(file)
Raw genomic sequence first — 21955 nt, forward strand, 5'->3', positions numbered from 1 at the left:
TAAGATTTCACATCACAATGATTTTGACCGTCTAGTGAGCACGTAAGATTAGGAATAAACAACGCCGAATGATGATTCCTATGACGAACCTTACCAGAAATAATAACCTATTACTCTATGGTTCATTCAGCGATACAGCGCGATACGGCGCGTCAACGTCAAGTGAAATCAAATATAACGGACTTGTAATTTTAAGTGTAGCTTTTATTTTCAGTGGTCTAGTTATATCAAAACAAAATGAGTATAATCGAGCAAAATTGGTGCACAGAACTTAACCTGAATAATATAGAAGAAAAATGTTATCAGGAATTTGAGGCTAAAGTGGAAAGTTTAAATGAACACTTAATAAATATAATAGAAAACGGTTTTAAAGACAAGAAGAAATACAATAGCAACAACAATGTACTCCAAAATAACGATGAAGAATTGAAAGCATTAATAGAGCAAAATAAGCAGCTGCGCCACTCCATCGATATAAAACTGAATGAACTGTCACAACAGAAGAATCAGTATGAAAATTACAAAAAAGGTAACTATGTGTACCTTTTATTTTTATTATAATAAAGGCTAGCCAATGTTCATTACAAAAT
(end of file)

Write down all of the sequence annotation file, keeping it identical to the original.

Raw genomic sequence first — 21955 nt, forward strand, 5'->3', positions numbered from 1 at the left:
TAAGATTTCACATCACAATGATTTTGACCGTCTAGTGAGCACGTAAGATTAGGAATAAACAACGCCGAATGATGATTCCTATGACGAACCTTACCAGAAATAATAACCTATTACTCTATGGTTCATTCAGCGATACAGCGCGATACGGCGCGTCAACGTCAAGTGAAATCAAATATAACGGACTTGTAATTTTAAGTGTAGCTTTTATTTTCAGTGGTCTAGTTATATCAAAACAAAATGAGTATAATCGAGCAAAATTGGTGCACAGAACTTAACCTGAATAATATAGAAGAAAAATGTTATCAGGAATTTGAGGCTAAAGTGGAAAGTTTAAATGAACACTTAATAAATATAATAGAAAACGGTTTTAAAGACAAGAAGAAATACAATAGCAACAACAATGTACTCCAAAATAACGATGAAGAATTGAAAGCATTAATAGAGCAAAATAAGCAGCTGCGCCACTCCATCGATATAAAACTGAATGAACTGTCACAACAGAAGAATCAGTATGAAAATTACAAAAAAGGTAACTATGTGTACCTTTTATTTTTATTATAATAAAGGCTAGCCAATGTTCATTACAAAAT